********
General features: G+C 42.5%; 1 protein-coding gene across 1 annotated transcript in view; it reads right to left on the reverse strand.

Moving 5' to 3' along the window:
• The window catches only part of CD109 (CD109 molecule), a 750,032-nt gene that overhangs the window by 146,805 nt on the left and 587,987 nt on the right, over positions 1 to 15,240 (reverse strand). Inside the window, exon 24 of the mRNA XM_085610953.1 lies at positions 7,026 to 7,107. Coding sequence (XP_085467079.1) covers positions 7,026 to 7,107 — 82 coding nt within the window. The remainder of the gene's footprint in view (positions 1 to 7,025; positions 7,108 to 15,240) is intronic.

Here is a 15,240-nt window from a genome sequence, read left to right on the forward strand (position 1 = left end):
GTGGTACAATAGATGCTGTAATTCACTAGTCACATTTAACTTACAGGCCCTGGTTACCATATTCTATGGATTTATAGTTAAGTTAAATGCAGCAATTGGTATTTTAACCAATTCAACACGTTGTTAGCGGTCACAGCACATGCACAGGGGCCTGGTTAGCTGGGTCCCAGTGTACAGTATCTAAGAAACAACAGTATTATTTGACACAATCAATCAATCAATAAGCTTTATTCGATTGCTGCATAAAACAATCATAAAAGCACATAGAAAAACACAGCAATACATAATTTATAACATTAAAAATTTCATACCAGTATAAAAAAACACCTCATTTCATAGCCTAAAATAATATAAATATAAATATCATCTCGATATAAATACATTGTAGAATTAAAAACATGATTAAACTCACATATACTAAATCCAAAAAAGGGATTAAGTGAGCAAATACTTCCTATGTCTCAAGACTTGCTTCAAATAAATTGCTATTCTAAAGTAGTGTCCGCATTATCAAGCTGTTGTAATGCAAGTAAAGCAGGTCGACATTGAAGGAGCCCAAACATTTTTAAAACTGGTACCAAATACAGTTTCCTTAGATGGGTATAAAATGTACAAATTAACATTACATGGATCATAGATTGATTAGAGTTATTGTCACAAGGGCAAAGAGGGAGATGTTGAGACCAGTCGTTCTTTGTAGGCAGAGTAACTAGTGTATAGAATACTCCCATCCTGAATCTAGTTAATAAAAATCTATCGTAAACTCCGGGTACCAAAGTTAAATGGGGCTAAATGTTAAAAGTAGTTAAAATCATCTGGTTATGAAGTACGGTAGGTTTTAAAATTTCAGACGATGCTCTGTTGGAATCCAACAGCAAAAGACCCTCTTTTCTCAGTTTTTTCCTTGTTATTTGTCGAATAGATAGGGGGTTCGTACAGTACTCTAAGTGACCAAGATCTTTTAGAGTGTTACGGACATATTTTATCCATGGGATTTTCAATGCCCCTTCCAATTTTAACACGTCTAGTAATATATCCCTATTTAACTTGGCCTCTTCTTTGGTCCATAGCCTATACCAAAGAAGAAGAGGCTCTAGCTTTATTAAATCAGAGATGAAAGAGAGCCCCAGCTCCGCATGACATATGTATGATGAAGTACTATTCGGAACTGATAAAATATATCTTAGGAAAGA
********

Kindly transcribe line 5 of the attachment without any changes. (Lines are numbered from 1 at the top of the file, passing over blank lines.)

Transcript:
GTGGTACAATAGATGCTGTAATTCACTAGTCACATTTAACTTACAGGCCCTGGTTACCATATTCTATGGATTTATAGTTAAGTTAAATGCAGCAATTGGTATTTTAACCAATTCAACACGTTGTTAGCGGTCACAGCACATGCACAGGGGCCTGGTTAGCTGGGTCCCAGTGTACAGTATCTAAGAAACAACAGTATTATTTGACACAATCAATCAATCAATAAGCTTTATTCGATTGCTGCATAAAACAATCATAAAAGCACATAGAAAAACACAGCAATACATAATTTATAACATTAAAAATTTCATACCAGTATAAAAAAACACCTCATTTCATAGCCTAAAATAATATAAATATAAATATCATCTCGATATAAATACATTGTAGAATTAAAAACATGATTAAACTCACATATACTAAATCCAAAAAAGGGATTAAGTGAGCAAATACTTCCTATGTCTCAAGACTTGCTTCAAATAAATTGCTATTCTAAAGTAGTGTCCGCATTATCAAGCTGTTGTAATGCAAGTAAAGCAGGTCGACATTGAAGGAGCCCAAACATTTTTAAAACTGGTACCAAATACAGTTTCCTTAGATGGGTATAAAATGTACAAATTAACATTACATGGATCATAGATTGATTAGAGTTATTGTCACAAGGGCAAAGAGGGAGATGTTGAGACCAGTCGTTCTTTGTAGGCAGAGTAACTAGTGTATAGAATACTCCCATCCTGAATCTAGTTAATAAAAATCTATCGTAAACTCCGGGTACCAAAGTTAAATGGGGCTAAATGTTAAAAGTAGTTAAAATCATCTGGTTATGAAGTACGGTAGGTTTTAAAATTTCAGACGATGCTCTGTTGGAATCCAACAGCAAAAGACCCTCTTTTCTCAGTTTTTTCCTTGTTATTTGTCGAATAGATAGGGGGTTCGTACAGTACTCTAAGTGACCAAGATCTTTTAGAGTGTTACGGACATATTTTATCCATGGGATTTTCAATGCCCCTTCCAATTTTAACACGTCTAGTAATATATCCCTATTTAACTTGGCCTCTTCTTTGGTCCATAGCCTATACCAAAGAAGAAGAGGCTCTAGCTTTATTAAATCAGAGATGAAAGAGAGCCCCAGCTCCGCATGACATATGTATGATGAAGTACTATTCGGAACTGATAAAATATATCTTAGGAAAGA